Saturday, June 13, 2009

Bathroom Monologue: The Boy Who Didn’t Cry Wolf

The boy grew up keenly interested in wolves. Just one wolf could ruin the herd, killing many and spooking the females out of breeding. Sheep were the life of the tribe, so to him, wolves must have been the death. He asked many questions about them.

“How big are their mouths?”

“How much of a sheep can one eat in a night?”

“How fast can they run?”

“How big does a pack get?”

“Is this a sign that they’re stalking?”

To him this was necessary information. To the town fathers it was a nuisance, and soon the only answer he got was to ask later. That answer came increasingly with an adult turning away from him mid-sentence, and later, not bothering to turn and look at him at all.

The shepherd boy was left him feeling that he should fend for himself. Bags grew under his eyes from long nights thinking, and those bags felt full whenever wanted to ask a question.

He didn’t want to bother anyone, not with questions of wolves or requests for help. Once he sprained his ankle and limped through work for two days until one of the tribe fathers asked what was wrong, and then called him stupid for not reporting it. He was called stupid many times that night.

“What made you stupid?”

“What’s wrong with you?”

“How can we trust you with an attitude like that?”

“Don’t you have anything to say for yourself?”

“Got any smart questions now?”

He had no questions that week. They were so loud to him, even when quiet.

Still, he stood watch with his staff. Because he was so loyal he often served more hours in the field than the adults. Because he was so loyal the adults sometimes sent him out alone. Because he was too quiet to complain, they sent him out alone more often. It let them start drinking earlier.

Wolves came one night. It was a bigger pack than any of the town fathers had described. He fought valiantly, trying to stand between the sheep and the wolves, but there were too many. No matter the direction he faced, another set of teeth could come snapping from another.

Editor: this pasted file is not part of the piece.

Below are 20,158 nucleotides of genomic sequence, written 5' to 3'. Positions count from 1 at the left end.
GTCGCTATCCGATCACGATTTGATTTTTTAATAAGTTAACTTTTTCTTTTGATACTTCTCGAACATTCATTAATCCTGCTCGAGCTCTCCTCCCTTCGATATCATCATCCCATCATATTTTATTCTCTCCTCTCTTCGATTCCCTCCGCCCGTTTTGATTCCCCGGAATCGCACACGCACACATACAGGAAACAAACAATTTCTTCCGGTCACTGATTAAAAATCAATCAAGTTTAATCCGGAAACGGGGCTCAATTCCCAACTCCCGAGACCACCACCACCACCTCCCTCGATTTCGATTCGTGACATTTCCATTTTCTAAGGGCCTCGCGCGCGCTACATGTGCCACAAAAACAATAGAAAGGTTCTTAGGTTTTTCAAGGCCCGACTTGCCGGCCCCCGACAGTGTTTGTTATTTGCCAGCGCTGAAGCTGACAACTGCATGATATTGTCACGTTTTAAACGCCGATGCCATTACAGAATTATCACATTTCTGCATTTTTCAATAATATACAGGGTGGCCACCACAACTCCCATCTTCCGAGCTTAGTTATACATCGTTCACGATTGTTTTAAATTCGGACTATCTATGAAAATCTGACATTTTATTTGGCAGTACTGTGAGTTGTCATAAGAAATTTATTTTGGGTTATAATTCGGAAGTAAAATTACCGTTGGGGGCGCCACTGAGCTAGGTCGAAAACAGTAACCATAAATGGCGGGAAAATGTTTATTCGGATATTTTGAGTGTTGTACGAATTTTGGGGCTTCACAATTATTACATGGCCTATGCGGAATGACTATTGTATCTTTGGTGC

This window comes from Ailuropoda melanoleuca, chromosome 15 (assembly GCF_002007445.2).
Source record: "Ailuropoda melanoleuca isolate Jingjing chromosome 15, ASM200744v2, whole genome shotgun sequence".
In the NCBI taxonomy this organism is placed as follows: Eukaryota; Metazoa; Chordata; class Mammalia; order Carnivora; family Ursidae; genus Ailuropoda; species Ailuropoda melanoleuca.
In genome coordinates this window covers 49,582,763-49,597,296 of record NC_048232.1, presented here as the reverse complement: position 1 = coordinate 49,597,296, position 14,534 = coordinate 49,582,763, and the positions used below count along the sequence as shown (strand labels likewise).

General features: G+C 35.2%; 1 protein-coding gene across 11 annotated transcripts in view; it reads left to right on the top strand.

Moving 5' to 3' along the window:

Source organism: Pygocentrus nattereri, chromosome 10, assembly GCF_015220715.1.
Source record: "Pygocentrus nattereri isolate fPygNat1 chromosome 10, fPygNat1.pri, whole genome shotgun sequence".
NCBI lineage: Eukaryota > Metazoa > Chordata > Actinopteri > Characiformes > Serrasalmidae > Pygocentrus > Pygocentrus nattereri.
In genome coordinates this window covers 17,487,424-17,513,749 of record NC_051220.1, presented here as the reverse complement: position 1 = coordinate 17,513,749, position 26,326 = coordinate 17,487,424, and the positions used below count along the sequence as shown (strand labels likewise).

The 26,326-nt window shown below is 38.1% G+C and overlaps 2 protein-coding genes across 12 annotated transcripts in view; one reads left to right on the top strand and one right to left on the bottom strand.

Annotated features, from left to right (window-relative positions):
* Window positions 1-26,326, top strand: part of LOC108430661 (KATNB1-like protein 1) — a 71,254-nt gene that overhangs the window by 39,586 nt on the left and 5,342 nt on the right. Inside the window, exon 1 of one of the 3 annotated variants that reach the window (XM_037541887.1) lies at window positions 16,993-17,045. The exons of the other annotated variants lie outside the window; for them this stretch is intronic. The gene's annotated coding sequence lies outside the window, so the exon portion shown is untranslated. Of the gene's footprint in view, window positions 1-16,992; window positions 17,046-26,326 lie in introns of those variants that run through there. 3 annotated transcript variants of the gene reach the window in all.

No one had taught him to fight effectively. Hitting one with the blunt staff didn’t drive it away for long. He used fire, but they always got another sheep that strayed for fear of it. He needed to sound the bell, to call for the help of the adults, but something made his hand heavy.

The town fathers came the next day. A few sheep were left, but none of the boy.

Friday, June 12, 2009

Bathroom Monologue: The Gay/Straight Alliance - Where you just make out with everyone!

“How does this Gay/Straight Alliance work?”

“We look out for each other’s rights.”

“But as a straight guy, I have all my rights. I don’t need you to look out for them.”

“That’s not the point…”

“Tell you what. I’ll look out for your civil unions if you look out for mowing my lawn.”

He was driven out of the meeting minutes later by bisexual politicians wielding foam bats.

Thursday, June 11, 2009

Bathroom Monologue: Web 2.0 is the Millionth English Word?, OR, The Preposterisk

Preposterisk (n): An upside down asterisk traditionally used by readers and copy editors to mark a word, phrase or passage they consider ridiculous. It is differentiated from the asterisk in that it correlates to no explanation or elaboration later on the page, merely denoting how stunned the reader was that something so stupid could make it into print. Widely used by Freshman English teachers and people who read the lyrics of Hip Hop. While not in common use yet, the preposterisk will be found in any dictionary, encyclopedia and/or web-based wiki dumb enough to let John Wiswell register as an editor that admits the phrase "Web 2.0."

Wednesday, June 10, 2009

Bathroom Monologue: Maroon of the Blue Hair

Some folk asked why a girl with only one eye and that figure was so into dressing up. You’d think she would want to take attention off of herself.

Not Uz Maroon, though.

She’d dress up as a cartoon character, and not just for those annual conventions up in the city. Uz dressed up like Betty Boop to go to work. She’d roll into the diner dolled up like Marilyn Monroe, and if you seemed like a tipper, she’d do an impression for you. One time, dolled up as a president’s wife of whom no one had heard, she explained it wasn’t denial of what she was, but embracing everything that was already in her. It wasn’t imitation of external forces, but letting out things that were inside. Something she’d picked up from an interview with Marlon Brando, an actor of whom no one had heard. She explained it from behind the cash register, which she treated as a podium in the White House pressroom.